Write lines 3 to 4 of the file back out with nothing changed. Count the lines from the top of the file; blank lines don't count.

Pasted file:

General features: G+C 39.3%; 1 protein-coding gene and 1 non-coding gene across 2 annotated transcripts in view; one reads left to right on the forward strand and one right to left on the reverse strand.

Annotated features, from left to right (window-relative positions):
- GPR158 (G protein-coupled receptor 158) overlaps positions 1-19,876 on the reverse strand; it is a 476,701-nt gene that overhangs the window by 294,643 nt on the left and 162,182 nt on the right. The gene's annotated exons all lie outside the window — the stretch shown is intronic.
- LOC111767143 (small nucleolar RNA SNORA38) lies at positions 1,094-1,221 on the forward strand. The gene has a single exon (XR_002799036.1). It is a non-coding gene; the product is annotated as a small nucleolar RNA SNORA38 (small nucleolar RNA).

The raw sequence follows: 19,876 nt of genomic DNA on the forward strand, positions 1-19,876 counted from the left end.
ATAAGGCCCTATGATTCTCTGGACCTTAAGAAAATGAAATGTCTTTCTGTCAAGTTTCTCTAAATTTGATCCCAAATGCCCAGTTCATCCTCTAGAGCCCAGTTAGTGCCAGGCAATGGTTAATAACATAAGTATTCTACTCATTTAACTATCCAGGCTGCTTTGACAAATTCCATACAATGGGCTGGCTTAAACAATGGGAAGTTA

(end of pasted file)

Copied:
- GPR158 (G protein-coupled receptor 158) overlaps positions 1-19,876 on the reverse strand; it is a 476,701-nt gene that overhangs the window by 294,643 nt on the left and 162,182 nt on the right. The gene's annotated exons all lie outside the window — the stretch shown is intronic.
- LOC111767143 (small nucleolar RNA SNORA38) lies at positions 1,094-1,221 on the forward strand. The gene has a single exon (XR_002799036.1). It is a non-coding gene; the product is annotated as a small nucleolar RNA SNORA38 (small nucleolar RNA).